Nick Varney and Amanda Munoz of Dow Jones, then led a panel discussing subscriptions, using their experience with the Wall Street Journal as an example to illustrate how membership can revitalise revenue streams. The importance of personalisation, exclusivity of content, and engendering a sense of customer loyalty were the key take-aways from this panel.

Caroline Hird, Marketing Director of the BMJ spoke on the importance of community and driving customer engagement to increase revenues, build customer loyalty, and drive innovation. Caroline’s three key points about communities:

1)    Be clear why you are doing this – and be able to report on your successes (and failures)

2)    Have a unique value proposition – know your niche and offer them something they cannot get elsewhere

3)    Be focused – just because you can do something, it doesn’t mean you should

Nik Dinning, Marketing Director of Retail Week/New Civil Engineer explored how using targeted content strategies – both exploiting back catalogue content and developing new partner content – to drive revenue and substantial return on investment. Again, Nik talked about the importance of knowing your niche and doing your research to find out what the market wants.

Lastly, Ruth Mortimer looked at the difference between customer engagement and customer numbers, driving home the message that a targeted group of engaged consumers can be vastly more valuable than a high CPM. She also talked a little about the importance of measuring the right things to help make fully informed marketing choices.

All-in-all it was a fascinating morning, and if you get the opportunity to go to the Tech & Data one in November, do so!

Make sure to let us know if you attended the conference on twitter @AtwoodTate 

Now if you’ll excuse me, I am off to read Mary Meeker’s 2016 Internet Trends  because Ruth Mortimer told me to!

 

 

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OPuS Event: Careers in 21st Century Publishing

opus-careers-in-21st-century-publishing

The other week our Oxford-based consultants, Claire Louise Kemp and Lisa Smars, attended the Atwood Tate sponsored Oxford Publishing Society (OPuS) event Careers in 21st Century Publishing. OPuS invited four industry professionals to share their career stories and their top tips for getting into the publishing industry. What we learned was that there is no one career path you can take in publishing – and often what you thought you’d be doing is not where you actually end up!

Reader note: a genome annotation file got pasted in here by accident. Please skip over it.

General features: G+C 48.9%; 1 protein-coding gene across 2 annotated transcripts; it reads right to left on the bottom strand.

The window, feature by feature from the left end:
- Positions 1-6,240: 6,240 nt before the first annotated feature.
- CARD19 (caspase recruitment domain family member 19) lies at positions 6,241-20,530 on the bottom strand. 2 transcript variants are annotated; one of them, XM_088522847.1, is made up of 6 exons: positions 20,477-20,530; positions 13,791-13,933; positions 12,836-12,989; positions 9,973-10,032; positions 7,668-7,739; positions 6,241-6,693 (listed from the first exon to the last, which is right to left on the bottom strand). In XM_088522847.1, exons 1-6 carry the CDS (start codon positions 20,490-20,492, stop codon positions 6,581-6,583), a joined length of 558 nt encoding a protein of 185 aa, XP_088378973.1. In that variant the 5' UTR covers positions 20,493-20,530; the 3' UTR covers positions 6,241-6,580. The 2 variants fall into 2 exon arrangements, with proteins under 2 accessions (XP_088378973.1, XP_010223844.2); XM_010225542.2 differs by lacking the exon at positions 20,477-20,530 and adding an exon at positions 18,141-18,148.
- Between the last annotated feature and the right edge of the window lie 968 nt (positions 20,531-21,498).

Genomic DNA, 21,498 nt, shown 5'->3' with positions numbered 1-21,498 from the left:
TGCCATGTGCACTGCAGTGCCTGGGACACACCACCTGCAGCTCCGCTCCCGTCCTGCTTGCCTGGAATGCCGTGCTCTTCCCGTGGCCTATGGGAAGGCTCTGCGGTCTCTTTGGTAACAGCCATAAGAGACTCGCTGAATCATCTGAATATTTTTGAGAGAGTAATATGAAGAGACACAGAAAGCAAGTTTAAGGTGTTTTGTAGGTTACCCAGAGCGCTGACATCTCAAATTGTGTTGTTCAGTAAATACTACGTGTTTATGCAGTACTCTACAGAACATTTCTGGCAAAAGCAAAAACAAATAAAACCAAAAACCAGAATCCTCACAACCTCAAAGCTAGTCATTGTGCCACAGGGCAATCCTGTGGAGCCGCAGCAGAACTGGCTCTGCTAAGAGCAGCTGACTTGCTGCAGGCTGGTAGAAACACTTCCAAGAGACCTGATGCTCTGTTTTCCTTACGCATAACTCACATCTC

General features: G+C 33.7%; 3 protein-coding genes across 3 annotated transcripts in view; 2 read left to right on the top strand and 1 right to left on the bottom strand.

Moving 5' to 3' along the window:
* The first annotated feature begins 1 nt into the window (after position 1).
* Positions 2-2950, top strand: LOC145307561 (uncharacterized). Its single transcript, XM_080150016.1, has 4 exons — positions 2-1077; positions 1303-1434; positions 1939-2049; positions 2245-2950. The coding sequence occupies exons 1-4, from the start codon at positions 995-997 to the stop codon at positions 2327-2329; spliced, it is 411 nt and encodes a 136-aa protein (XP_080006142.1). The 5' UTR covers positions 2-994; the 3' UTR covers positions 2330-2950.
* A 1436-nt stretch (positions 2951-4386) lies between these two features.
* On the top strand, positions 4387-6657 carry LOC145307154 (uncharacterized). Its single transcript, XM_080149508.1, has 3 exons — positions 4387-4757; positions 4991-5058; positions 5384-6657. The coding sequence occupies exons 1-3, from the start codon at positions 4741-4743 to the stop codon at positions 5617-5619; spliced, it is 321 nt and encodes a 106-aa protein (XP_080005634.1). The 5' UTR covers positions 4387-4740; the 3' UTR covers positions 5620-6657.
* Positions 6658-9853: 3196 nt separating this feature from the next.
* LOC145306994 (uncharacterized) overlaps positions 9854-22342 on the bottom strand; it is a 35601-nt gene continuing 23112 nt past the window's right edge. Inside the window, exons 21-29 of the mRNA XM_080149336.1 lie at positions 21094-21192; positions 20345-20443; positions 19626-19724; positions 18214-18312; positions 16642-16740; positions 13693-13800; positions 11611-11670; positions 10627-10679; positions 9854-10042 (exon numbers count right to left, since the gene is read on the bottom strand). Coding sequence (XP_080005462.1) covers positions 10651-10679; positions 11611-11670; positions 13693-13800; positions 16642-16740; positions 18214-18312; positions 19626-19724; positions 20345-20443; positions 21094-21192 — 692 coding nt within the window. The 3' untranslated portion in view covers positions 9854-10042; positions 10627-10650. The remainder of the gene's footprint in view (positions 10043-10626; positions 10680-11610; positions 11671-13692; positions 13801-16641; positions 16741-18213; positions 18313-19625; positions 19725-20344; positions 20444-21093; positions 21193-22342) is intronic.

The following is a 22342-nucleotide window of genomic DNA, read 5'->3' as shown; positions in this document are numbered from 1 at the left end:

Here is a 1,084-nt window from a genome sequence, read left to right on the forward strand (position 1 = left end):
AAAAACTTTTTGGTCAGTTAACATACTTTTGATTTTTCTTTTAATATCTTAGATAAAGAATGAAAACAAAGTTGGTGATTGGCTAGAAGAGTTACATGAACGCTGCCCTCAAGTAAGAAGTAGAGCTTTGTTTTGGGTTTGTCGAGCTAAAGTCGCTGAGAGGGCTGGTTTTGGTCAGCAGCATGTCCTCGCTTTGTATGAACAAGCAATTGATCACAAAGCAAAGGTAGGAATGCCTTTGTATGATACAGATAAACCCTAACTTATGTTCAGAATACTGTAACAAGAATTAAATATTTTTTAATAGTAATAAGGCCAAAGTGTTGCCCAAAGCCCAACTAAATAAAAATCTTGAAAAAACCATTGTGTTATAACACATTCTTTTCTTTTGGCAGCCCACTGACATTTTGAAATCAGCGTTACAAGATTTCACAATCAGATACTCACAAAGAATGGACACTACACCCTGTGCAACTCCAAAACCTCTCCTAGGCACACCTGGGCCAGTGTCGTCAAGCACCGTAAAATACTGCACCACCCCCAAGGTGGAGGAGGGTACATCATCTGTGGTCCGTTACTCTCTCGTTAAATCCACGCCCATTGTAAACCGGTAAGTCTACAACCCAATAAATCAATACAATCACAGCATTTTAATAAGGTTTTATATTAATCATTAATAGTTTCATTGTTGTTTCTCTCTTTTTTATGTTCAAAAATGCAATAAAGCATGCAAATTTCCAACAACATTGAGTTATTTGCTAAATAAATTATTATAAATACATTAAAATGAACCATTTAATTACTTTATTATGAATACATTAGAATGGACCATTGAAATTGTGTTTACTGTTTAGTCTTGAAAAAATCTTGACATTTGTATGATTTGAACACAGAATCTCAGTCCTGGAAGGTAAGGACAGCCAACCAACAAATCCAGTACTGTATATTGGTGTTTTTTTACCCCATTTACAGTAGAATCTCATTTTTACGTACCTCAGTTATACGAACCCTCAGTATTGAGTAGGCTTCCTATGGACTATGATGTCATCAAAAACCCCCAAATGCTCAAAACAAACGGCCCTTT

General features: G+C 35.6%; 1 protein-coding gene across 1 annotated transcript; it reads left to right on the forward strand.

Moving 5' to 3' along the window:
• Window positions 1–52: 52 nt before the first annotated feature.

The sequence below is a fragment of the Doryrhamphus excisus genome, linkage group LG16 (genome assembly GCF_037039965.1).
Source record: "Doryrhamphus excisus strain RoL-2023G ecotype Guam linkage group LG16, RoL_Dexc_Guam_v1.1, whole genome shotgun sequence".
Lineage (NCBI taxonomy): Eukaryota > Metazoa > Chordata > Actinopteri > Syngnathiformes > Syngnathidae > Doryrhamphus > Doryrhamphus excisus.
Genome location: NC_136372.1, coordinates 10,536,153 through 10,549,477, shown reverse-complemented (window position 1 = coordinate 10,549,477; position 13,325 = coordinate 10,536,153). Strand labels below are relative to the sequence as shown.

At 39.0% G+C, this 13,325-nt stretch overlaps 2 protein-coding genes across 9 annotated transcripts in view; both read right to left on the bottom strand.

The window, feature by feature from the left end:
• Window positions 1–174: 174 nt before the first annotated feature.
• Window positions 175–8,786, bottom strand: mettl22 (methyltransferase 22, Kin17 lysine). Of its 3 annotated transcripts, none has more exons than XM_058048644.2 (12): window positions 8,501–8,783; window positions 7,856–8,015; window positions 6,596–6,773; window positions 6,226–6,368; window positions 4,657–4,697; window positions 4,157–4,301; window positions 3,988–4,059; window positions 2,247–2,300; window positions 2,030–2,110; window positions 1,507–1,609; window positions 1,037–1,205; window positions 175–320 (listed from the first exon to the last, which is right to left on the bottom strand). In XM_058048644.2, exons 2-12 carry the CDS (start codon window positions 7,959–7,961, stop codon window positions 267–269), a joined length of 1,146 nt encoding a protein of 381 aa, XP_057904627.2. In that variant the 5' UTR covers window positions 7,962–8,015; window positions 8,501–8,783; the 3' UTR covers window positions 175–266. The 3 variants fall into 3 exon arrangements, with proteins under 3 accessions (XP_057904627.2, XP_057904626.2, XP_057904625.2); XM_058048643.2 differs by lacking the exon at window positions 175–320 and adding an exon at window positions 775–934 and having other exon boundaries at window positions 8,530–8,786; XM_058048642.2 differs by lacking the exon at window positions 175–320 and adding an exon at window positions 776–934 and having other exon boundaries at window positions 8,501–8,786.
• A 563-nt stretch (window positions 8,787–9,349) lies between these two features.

The speakers:

David Spencer, Publisher Social Sciences at Elsevier

When starting university, David hadn’t really considered a career in publishing. He taught in Australia for a year, and completed a master’s of sociology in sport, before starting to apply for jobs. He landed his first job in publishing in the editorial department at Taylor & Francis. From there he advanced and got his own list responsibilities, and he recently joined Elsevier as Publisher.

Emily Brand, Managing Editor at Bodleian Library Publishing

After studying history at university Emily started working at Osprey Publishing as an Editor, stayed there for a couple of years before joining OUP as a Production Editor. Recently she started working at Bodleian Publishing as Managing Editor. Emily has been working as a freelance writer and historian alongside her full-time roles, and have published several books.

 Robbie Cooke, Marketing and PR Manager at Rebellion

After finishing a Master’s in Publishing from Oxford Brookes, Robbie started his first job in publishing as Marketing Assistant at Taylor & Francis.  Following on from that he worked at Boardworks, and Pearson Education before getting a job at Rebellion as a Marketing and PR Coordinator. Rebellion is primarily a games company, so not a traditional publisher as such, and when Robbie joined them, he was their first ever marketing person.

Emily Pigeon-Martin, Online Consultant at Lidl

Like Robbie, Emily also has a MA in Publishing from Oxford Brookes, but so far her career has been very different. She started her publishing journey at Haymarket as Direct Marketing Executive, before working in marketing at News International and Sunday Times. After that she left more traditional publishing and joined the supermarket chain Lidl as Digital Marketing Manager.

Thing we learnt, important advice, and interesting facts:

  • When you start applying for you first job in publishing, don’t be disheartened by job rejections – we all get them!
  • When companies are recruiting new staff, it’s important to remember that they often look for candidates that can progress within the organisation.
  • Show enthusiasm in job interviews.
  • When you start your first job in publishing, remember to show initiative, manage your time properly, try your best to understand the day-to-day challenges of the people around you, get out of your comfort zone, and never stop learning.
  • Don’t be afraid of maternity cover contracts – they can be a great way to gain valuable experience and to get a foot in the door of a company.
  • A lot of the skills you’ll pick up are transferable.
  • Networking is a key part of every job – so get good at it! (read our blog on the topic!)
  • Believe in yourself.

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Careers in 21st Century Publishing

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Atwood Tate are pleased to be sponsoring the OPuS event tonight, Careers in 21st Century Publishing.

In the fast-moving world of publishing, “jobs for life” are an anomaly and transferable skills essential. But how easy is it to progress in publishing and move between market sectors and different roles? What are the key elements you need to build your career? Is it possible to succeed outside traditional publishing companies?

Focusing on their own specific work experience in moving onwards and upwards from entry level jobs, 4 speakers from a wide range of companies will give a unique insight into the diverse profession loosely referred to as “publishing”.

Confirmed speakers:
• David Spencer: Publisher, Social Sciences, Elsevier
• Emily Brand: Managing Editor, Bodleian Library Publishing